3. The dentist is responsible for seeing that an adequately trained individual is with him or her to continuously monitor the patient under general anesthesia.
4. A dentist who has not been trained in administering general anesthesia may obtain a special permit to have general anesthesia administered in his/her office providing he/she has an anesthesiologist, or a certified registered nurse anesthetist or the equivalent on the premises until such time as the patient regains consciousness.
5. A dentist who wishes to administer general anesthesia in his/her office should possess a current certificate in Advanced Cardiopulmonary Life Support issued by the American Heart Association, the American Red Cross, or an equivalent agency provided cardiopulmonary resuscitation course with recertification every two years.
Regarding sedation
1. Sedation can be learned on a CDE basis with reference to the course content described in Part III of the ADA's Guidelines. The time and type of training should be subject to the approval of the Dental Board. This allows for a variety of programs in the same state so that dentists may select the program most appropriate to their backgrounds.
2. There is enough evidence to indicate that the clinical and didactic material for sedation can be learned in the undergraduate and graduate levels, and through CDE on a continuous or incremental basis. It is helpful if the course can be conducted in a hospital or dental school environment. Consideration should be given to providing the course on an incremental basis so that it will be available to more of the practicing profession.
3. Laws enacted must contain a permanent grandfather clause. Demonstration by a dentist that he/she has been administering sedation successfully on a regular basis for the last three years shall qualify that dentist as meeting the necessary educational requirement for grandfathering. Grandfathered dentists should be encouraged to take periodic refresher courses.

National Health Care Reform Position Paper



EXECUTIVE SUMMARY
Reform to our nation's health care system will require a significant restructuring of the current delivery system. However, the Academy believes these changes should be incremental and should build upon the strengths of our current system.
The Academy of General Dentistry believes that any health care reform plan must require insurers to offer a minimum benefits package, which would be developed and updated yearly by an independent, federally established commission. Community rating would replace experience rating, pre existing condition exclusions would be prohibited and purchasing corporations or networks would be established to allow the pooling of good and bad risks. In addition, a national risk pool would be established for eligible individuals.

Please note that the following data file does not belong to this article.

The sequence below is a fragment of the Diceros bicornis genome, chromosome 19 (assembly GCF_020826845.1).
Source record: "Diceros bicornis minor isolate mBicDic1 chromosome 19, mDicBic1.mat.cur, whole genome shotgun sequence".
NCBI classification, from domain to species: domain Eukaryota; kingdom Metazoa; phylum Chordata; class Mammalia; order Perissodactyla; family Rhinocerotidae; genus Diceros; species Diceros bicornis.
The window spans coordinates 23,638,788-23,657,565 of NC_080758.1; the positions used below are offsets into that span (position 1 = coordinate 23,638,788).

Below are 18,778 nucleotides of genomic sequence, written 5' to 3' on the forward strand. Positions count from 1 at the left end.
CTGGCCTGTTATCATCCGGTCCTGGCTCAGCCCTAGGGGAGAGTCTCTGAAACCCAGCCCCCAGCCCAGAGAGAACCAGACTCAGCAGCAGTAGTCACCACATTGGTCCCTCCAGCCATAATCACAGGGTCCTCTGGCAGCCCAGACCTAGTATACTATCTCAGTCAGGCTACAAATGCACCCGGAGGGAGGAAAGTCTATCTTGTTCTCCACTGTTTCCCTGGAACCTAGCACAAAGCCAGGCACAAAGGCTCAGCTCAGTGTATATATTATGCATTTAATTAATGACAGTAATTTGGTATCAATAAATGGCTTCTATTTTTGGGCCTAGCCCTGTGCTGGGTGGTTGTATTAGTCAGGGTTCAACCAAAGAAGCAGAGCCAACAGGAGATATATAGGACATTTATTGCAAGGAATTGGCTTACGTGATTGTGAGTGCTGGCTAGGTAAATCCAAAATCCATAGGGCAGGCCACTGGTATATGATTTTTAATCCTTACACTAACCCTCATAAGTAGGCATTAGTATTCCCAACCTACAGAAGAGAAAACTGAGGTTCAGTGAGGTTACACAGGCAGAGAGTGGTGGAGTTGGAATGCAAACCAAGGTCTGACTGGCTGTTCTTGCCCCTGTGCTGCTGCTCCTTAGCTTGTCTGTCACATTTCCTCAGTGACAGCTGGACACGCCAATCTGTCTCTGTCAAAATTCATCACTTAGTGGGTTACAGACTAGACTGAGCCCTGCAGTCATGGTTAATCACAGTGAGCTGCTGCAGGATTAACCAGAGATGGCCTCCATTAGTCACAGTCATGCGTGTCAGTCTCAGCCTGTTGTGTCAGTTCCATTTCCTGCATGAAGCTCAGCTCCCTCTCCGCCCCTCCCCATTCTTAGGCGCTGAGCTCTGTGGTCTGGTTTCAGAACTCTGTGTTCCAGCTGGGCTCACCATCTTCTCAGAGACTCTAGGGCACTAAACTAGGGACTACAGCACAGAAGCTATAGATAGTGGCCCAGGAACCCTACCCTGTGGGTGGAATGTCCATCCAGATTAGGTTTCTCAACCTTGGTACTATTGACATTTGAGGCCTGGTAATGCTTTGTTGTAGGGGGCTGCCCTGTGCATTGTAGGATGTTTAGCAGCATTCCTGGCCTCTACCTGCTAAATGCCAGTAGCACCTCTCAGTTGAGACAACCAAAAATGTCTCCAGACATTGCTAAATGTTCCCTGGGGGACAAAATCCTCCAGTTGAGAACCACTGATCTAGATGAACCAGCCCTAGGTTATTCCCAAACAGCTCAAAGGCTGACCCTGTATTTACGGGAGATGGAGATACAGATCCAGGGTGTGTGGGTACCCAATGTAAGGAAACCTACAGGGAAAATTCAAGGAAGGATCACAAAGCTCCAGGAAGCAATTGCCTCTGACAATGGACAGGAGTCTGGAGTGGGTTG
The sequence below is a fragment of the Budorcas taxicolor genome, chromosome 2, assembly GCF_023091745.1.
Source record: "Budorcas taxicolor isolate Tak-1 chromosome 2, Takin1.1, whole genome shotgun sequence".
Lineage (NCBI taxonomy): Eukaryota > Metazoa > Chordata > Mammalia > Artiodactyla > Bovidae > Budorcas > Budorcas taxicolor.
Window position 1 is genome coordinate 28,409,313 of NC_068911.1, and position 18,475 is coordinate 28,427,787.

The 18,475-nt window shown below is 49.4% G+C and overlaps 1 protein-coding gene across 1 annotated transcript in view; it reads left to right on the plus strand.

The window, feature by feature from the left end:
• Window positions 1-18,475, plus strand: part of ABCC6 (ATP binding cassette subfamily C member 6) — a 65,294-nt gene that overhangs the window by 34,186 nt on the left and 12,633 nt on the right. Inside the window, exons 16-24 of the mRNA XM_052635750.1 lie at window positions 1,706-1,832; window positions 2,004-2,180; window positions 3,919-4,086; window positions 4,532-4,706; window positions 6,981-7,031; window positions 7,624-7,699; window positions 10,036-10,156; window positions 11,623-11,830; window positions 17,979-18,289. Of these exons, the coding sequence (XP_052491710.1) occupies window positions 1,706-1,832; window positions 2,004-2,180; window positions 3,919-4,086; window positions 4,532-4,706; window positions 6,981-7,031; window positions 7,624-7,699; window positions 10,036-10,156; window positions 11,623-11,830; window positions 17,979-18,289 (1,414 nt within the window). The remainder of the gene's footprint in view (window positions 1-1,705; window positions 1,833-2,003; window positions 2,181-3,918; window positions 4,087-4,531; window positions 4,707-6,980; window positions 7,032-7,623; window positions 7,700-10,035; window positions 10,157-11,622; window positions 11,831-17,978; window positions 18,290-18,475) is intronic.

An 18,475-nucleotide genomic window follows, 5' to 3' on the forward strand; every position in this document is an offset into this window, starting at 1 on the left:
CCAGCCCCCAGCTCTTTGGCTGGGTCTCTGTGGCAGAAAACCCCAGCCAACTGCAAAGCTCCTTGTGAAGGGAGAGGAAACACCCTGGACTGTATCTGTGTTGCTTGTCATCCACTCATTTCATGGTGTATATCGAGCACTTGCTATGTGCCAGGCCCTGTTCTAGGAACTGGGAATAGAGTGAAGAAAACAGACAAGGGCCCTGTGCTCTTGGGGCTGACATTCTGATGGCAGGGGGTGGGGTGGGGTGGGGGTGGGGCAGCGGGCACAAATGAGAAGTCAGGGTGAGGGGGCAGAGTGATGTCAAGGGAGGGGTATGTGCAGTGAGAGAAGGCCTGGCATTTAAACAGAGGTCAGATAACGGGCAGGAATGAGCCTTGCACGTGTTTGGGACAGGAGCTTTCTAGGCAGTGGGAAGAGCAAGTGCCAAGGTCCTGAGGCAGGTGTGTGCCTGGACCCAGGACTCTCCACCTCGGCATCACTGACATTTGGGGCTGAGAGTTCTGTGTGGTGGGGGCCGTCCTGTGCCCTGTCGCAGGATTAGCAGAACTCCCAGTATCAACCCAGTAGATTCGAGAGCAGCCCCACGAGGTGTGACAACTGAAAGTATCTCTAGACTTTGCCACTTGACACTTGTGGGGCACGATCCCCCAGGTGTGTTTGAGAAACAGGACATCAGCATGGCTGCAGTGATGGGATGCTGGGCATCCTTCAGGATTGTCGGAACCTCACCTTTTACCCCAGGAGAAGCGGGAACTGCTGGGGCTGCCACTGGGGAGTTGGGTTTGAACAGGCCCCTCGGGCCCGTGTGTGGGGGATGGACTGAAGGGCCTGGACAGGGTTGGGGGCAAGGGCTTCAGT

Employers would be encouraged to offer a basic benefits package to all employees. In addition, strong incentives would be developed to promote the purchase of a comprehensive benefits package, which includes dental services. Employers would be required to continue to offer, but not pay for, coverage to employees who have been fired, laid off or have quit.
Medicaid could be expanded and made more efficient through a system of vouchers and subsidies and aggressive anti fraud measures. Uniform eligibility standards and a uniform basic benefits package and catastrophic care, could be established and could be provided through managed care systems that operate on a group model or on a clinic type (staff model) of delivery system.
Employees would be required to share in premium costs. Incentives would be developed to encourage providers to practice in currently underserved areas and extensive professional liability reforms would be implemented. Administrative costs and waste in the health delivery system would be reduced, and living wills would be recognized.